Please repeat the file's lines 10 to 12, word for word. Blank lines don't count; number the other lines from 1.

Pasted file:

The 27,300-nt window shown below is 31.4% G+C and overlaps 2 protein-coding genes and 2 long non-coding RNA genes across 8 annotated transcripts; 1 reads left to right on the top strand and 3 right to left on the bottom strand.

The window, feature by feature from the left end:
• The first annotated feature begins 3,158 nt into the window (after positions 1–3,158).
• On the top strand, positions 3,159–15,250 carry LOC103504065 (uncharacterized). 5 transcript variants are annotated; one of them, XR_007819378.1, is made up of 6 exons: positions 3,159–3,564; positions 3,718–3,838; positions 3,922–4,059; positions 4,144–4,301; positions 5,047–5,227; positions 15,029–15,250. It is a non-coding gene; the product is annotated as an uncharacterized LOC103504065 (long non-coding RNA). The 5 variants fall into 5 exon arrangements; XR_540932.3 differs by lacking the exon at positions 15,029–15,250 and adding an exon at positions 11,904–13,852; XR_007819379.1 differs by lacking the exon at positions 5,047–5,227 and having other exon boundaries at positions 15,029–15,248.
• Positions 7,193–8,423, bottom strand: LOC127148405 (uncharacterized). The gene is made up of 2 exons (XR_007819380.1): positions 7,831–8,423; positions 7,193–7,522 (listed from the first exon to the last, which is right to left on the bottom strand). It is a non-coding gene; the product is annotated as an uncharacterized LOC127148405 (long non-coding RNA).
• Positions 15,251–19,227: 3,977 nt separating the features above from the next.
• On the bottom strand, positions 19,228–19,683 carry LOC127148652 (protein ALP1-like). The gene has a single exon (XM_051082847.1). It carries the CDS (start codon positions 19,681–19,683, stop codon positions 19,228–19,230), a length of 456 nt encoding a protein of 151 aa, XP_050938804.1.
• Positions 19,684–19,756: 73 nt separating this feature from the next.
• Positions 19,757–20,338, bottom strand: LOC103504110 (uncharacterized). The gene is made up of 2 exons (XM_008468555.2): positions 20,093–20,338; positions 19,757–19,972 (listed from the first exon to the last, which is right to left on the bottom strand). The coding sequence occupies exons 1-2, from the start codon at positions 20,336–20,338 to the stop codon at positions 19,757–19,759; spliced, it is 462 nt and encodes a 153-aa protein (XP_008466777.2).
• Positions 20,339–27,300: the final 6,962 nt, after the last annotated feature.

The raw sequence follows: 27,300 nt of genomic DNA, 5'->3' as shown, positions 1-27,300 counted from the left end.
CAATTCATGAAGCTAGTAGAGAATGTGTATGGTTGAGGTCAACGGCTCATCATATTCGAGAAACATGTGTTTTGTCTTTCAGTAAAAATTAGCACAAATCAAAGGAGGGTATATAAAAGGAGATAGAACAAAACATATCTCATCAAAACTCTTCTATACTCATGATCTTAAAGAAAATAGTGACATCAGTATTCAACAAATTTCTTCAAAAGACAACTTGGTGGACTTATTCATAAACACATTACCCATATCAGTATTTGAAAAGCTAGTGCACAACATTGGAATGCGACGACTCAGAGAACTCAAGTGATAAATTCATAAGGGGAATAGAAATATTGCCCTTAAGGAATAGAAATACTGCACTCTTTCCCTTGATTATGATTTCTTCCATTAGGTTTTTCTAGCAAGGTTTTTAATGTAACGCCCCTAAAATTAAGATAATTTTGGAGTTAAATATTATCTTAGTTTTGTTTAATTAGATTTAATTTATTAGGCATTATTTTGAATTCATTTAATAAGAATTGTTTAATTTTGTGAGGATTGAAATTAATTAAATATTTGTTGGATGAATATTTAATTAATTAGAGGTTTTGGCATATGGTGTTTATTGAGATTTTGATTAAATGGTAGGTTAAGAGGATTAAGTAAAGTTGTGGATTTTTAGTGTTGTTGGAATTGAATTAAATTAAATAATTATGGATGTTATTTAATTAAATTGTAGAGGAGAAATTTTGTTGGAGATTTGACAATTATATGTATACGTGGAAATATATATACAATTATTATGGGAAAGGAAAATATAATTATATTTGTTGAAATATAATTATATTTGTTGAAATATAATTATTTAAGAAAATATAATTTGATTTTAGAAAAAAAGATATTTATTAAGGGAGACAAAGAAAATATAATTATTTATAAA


• Positions 20,339–27,300: the final 6,962 nt, after the last annotated feature.

The raw sequence follows: 27,300 nt of genomic DNA, 5'->3' as shown, positions 1-27,300 counted from the left end.
CAATTCATGAAGCTAGTAGAGAATGTGTATGGTTGAGGTCAACGGCTCATCATATTCGAGAAACATGTGTTTTGTCTTTCAGTAAAAATTAGCACAAATCAAAGGAGGGTATATAAAAGGAGATAGAACAAAACATATCTCATCAAAACTCTTCTATACTCATGATCTTAAAGAAAATAGTGACATCAGTATTCAACAAATTTCTTCAAAAGACAACTTGGTGGACTTATTCATAAACACATTACCCATATCAGTATTTGAAAAGCTAGTGCACAACATTGGAATGCGACGACTCAGAGAACTCAAGTGATAAATTCATAAGGGGAATAGAAATATTGCCCTTAAGGAATAGAAATACTGCACTCTTTCCCTTGATTATGATTTCTTCCATTAGGTTTTTCTAGCAAGGTTTTTAATGTAACGCCCCTAAAATTAAGATAATTTTGGAGTTAAATATTATCTTAGTTTTGTTTAATTAGATTTAATTTATTAGGCATTATTTTGAATTCATTTAATAAGAATTGTTTAATTTTGTGAGGATTGAAATTAATTAAATATTTGTTGGATGAATATTTAATTAATTAGAGGTTTTGGCATATGGTGTTTATTGAGATTTTGATTAAATGGTAGGTTAAGAGGATTAAGTAAAGTTGTGGATTTTTAGTGTTGTTGGAATTGAATTAAATTAAATAATTATGGATGTTATTTAATTAAATTGTAGAGGAGAAATTTTGTTGGAGATTTGACAATTATATGTATACGTGGAAATATATATACAATTATTATGGGAAAGGAAAATATAATTATATTTGTTGAAATATAATTATATTTGTTGAAATATAATTATTTAAGAAAATATAATTTGATTTTAGAAAAAAAGATATTTATTAAGGGAGACAAAGAAAATATAATTATTTATAAA